Luke 2:20
The shepherds returned, glorifying and praising God for all they had heard and seen, which was just as the angel had told them.
Dignifying Common LifeDr. Raleigh., J. Parker, D. D.Luke 2:20
Shepherds Glorifying God for the Birth of a SaviourJ. Lathrop, D. D.Luke 2:20
The Changed WorldNewman Smyth, D. D.Luke 2:20
The Savior's Birth and Type Angel's SermonR.M. Edgar Luke 2:1-20

Mary "kept" all those things which she had heard, treasured them in the secret chamber of her mind, dwelt upon them in her heart. Much she must have wondered what it could all mean and what would be the issue of it. Doubtless the hope that was in her purified her heart as so sacred a hope would do (1 John 3:3), and made her life a life of reverence and prayer. It was good for her to think much of the purpose God was about to accomplish through her instrumentality; she would be the better fitted for that holy motherhood by which she was to be so highly honored, and by which she was to render so inestimable a service to her nation and her race. The fact that she did keep and dwell upon these solemn and sacred mysteries may remind us of -

I. THE THINGS THAT ARE MOST WORTH KEEPING. These are not moneys that may be kept in the bank, nor jewels that may be treasured in the cabinet, nor parchments that may be guarded in the strong box; they are none other than Divine thoughts which we can hold in our hearts. And of these there are Divine revelations. They may be of his holy purpose, such as Mary's heart held; or they may be of his own character or disposition toward us his children, such as we may learn and hold; or they may be revelations of our own true selves, of our character and our necessities and our possibilities; or they may be of the way by which we can approach and resemble God. There are also Divine invitations - to return from our estrangement, to draw near to his throne, to accept his mercy, to walk by his side, to sit down at his table. There are Divine exhortations to duty, to service, to self-sacrifice. And there are Divine promises, of provision and protection and inspiration here, of blessedness and enlargement hereafter.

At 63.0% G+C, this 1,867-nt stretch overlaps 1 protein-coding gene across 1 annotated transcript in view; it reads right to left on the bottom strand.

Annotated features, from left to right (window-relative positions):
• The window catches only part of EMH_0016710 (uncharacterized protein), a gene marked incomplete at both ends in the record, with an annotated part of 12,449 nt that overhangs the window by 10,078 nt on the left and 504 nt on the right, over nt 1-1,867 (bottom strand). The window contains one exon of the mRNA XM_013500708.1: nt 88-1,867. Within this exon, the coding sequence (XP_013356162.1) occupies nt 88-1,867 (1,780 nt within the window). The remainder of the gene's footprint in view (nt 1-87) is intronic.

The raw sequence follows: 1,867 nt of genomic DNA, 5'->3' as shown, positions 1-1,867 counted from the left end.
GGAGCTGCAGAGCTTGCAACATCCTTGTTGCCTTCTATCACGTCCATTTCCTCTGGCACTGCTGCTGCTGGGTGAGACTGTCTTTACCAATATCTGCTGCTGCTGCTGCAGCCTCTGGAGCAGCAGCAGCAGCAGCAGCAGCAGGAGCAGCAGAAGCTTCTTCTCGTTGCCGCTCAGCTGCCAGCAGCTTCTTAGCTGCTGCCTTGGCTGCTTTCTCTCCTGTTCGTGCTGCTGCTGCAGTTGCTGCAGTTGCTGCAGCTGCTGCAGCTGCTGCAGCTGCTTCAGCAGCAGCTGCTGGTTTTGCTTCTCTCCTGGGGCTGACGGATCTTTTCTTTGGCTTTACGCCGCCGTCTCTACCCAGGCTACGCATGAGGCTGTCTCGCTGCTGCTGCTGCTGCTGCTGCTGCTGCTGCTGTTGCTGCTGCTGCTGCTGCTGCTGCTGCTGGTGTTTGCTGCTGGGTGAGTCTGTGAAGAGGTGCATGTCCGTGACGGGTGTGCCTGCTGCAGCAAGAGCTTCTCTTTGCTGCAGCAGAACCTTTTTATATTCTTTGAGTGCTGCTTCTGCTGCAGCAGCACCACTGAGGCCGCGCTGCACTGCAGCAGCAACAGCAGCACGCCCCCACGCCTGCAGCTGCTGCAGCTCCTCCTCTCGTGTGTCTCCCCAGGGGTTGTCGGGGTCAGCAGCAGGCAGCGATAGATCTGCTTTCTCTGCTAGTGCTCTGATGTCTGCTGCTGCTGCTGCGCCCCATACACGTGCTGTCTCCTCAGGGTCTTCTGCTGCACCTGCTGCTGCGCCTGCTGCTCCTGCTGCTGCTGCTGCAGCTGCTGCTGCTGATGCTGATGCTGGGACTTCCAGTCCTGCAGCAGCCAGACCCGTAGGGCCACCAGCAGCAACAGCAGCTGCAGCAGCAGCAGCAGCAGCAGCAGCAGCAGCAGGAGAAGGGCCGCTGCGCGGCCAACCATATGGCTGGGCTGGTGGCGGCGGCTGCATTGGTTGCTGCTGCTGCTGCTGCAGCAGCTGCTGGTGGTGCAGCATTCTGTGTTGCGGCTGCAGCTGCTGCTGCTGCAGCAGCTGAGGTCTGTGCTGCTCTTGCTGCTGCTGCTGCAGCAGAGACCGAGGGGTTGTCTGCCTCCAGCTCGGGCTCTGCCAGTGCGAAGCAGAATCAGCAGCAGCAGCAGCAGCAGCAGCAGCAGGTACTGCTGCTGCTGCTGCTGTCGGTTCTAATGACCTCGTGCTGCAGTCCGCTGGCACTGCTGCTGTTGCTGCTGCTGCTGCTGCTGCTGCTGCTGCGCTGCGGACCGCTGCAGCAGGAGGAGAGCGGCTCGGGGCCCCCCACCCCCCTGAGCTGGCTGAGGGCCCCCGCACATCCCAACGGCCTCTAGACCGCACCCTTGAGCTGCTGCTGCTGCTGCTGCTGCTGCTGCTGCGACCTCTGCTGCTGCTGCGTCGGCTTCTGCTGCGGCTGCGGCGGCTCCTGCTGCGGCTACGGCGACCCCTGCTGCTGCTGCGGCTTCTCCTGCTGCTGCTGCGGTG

1. They pertain to God himself, and therefore connect us with the Highest.

2. They affect us, ourselves - our character, our inner life, our essential being.

3. They bring us into harmony with all things; for he that is right with God and true to himself is adjusted to all other beings, and is ready for all other things.

4. They render us fitted for life anywhere and in the distant future; so that death will be a mere incident in our history, not concluding our career, but only opening the gate into other and brighter spheres.